The trial court imposed a sentence of six years' imprisonment on the armed robbery charge, but an extended term of 60 years on the murder conviction. In commenting upon the latter, the trial judge emphasized the heinous and senseless nature of the murder. Sentences were made to run concurrently. This appeal followed.

As a question on appeal is raised with respect to unequal treatment of the three men in sentencing, it is noted that David Landers was convicted, after a jury trial, of the murder and armed robbery and sentenced to an extended term of 65 years, to run concurrently with a 10-year term on the armed robbery charge. His appeal is pending. Leslie Feagans was tried before a jury and convicted of murder and armed robbery, receiving a 35-year term and a 10-year term, respectively. (People v. Feagans (1983), 118 Ill. App.3d 991.)

• 1-3 The first issue raised by the defendant is whether the trial court erred in refusing to instruct the jury on the defense of voluntary intoxication. We find no error with the instructions. A defendant is entitled to have the jury instructed on his theory of defense, where the defense has a foundation in the evidence, however slight. (People v. Stombaugh (1972), 52 Ill.2d 130, 284 N.E.2d 640.) The defense of voluntary intoxication is available where there is evidence of both intoxication and a resultant negation of the existence of the requisite mental state for the crime charged. (Ill. Rev. Stat. 1981, ch. 38, par. 6-3(a).) In the case at bar, while there was evidence of the defendant's intoxication, there was no evidence supporting a finding that his intoxication was so extreme as to suspend all reason, or to render him incapable of acting knowingly. (People v. Moon (1982), 107 Ill. App.3d 568, 437 N.E.2d 823.) As in the Moon case, here the defendant's own statements, both that given to police and his trial testimony, belie any contention that the intoxication was sufficient to negate the mental state requirements for murder, armed robbery, and accountability under the felony murder count. The defendant's own account of the night of the murder establishes his capabilities, despite the intoxication, to act knowingly and intentionally, without significant impairment of reasoning. There was no evidence indicating otherwise presented to the jury. The defense argues, incorrectly, that the evidence of intoxication, coupled with the State's duty to prove a mental state, requires giving the instruction on voluntary intoxication. It is only where there is evidence that the intoxication negated a requisite mental state that the instruction is to be given, and the defense points to no such evidence. We find the court correctly disallowed the defendant's tendered instruction based upon voluntary intoxication.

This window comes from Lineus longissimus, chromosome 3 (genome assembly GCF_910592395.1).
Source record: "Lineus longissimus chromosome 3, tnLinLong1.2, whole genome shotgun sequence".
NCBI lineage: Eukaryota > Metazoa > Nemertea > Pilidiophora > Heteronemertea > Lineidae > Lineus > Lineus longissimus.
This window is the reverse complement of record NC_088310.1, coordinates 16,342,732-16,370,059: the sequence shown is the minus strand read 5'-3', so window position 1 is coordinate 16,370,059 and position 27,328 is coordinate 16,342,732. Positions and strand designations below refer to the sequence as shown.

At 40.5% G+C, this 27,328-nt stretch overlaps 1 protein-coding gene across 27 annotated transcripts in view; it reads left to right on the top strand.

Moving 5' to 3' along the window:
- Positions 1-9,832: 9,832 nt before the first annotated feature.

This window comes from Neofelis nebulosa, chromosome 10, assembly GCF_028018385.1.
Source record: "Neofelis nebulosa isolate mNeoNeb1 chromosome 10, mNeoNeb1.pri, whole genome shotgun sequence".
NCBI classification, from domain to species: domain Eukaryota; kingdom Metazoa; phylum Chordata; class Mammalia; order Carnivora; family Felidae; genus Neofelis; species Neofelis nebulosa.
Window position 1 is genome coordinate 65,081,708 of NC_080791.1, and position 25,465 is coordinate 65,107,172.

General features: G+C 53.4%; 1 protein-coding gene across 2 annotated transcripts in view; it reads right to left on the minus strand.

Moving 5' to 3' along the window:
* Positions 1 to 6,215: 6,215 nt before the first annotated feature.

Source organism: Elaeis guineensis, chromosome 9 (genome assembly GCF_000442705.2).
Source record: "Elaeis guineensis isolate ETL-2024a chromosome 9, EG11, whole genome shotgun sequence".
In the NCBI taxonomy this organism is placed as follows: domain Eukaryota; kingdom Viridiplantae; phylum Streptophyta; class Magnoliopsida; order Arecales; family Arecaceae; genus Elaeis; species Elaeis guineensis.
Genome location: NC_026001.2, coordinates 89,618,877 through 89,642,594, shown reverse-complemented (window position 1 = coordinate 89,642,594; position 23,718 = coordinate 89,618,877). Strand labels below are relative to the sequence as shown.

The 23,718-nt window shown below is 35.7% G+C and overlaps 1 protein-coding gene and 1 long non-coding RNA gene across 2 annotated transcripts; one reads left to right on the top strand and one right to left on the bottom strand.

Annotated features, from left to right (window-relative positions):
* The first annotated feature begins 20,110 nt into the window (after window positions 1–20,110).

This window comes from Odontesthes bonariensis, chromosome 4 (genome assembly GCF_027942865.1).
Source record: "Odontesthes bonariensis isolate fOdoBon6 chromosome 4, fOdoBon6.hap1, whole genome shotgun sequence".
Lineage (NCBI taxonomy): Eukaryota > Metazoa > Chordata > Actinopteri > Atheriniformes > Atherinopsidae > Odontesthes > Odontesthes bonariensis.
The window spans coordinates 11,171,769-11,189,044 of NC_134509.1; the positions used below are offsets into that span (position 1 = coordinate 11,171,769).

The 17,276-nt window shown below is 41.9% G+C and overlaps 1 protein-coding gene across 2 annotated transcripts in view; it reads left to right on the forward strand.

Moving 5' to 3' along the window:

• 4, 5 The next issue is whether the trial court abused its discretion in permitting the pathologist's testimony to be illustrated through the showing of color slides of the victim's body. It is contended that the slide evidence was highly inflammatory and prejudicial, as it displayed the gruesome appearance of the decomposed body. As was noted in People v. Hicks (1981), 101 Ill. App.3d 238, 242, 427 N.E.2d 1328:

"The trial court has discretion to admit photographs in a criminal prosecution. The court should balance the probative value of the photos against their prejudicial effect. The decision of the trial court will not be reversed absent an abuse of discretion. [Citation.] Trial courts> have discretion to admit a photograph if it is probative, even if the photo is also gruesome. [Citation.] In the case at bar, the photographs corroborated and aided the testimony of the pathologist. Therefore, the trial court did not abuse its discretion in the admission of the photographs into evidence. [Citation.]"

The slides here objected to were close-ups of the corpse, all but one depicting the knots of clothing on the victim that were used to bind his hands and feet, as well as gag him. Another focused upon the pants with the pocket turned out. These photos were illustrative and corroborative of the previous testimony by the pathologist. In addition, they focused upon the results of the defendant's activity in binding the victim. This activity, and how it was done, was a principal focus of the State's accountability theory, and was discussed by the defendant in his written police statement, entered into evidence. It was probative of that activity and the manner in which the defendant carried it out. Trial courts> must approach potentially prejudicial photos with caution, and deny admission where they have little probative value. (See People v. Coleman (1983), 116 Ill. App.3d 28, 451 N.E.2d 973.) As noted, the decision is initially within the discretion of the trial court, and a number of courts> have permitted photographs, albeit gruesome, where they corroborate and explain a pathologist's testimony on probative matters. (People v. Hicks; People v. Owens (1976), 65 Ill.2d 83, 90, 357 N.E.2d 465.) The State, in the Coleman case, could not point to any probative value of the photographs on the issues of identity and cause of death. Moreover, the court there declined to determine whether introduction of the photographs, by themselves, would have constituted reversible error. In the instant case, they had probative value and were supplemental to and illustrative of the pathologist's testimony on material questions. The trial court determined that their prejudicial effect did not outweigh their probative value, and we find no abuse of discretion in that ruling.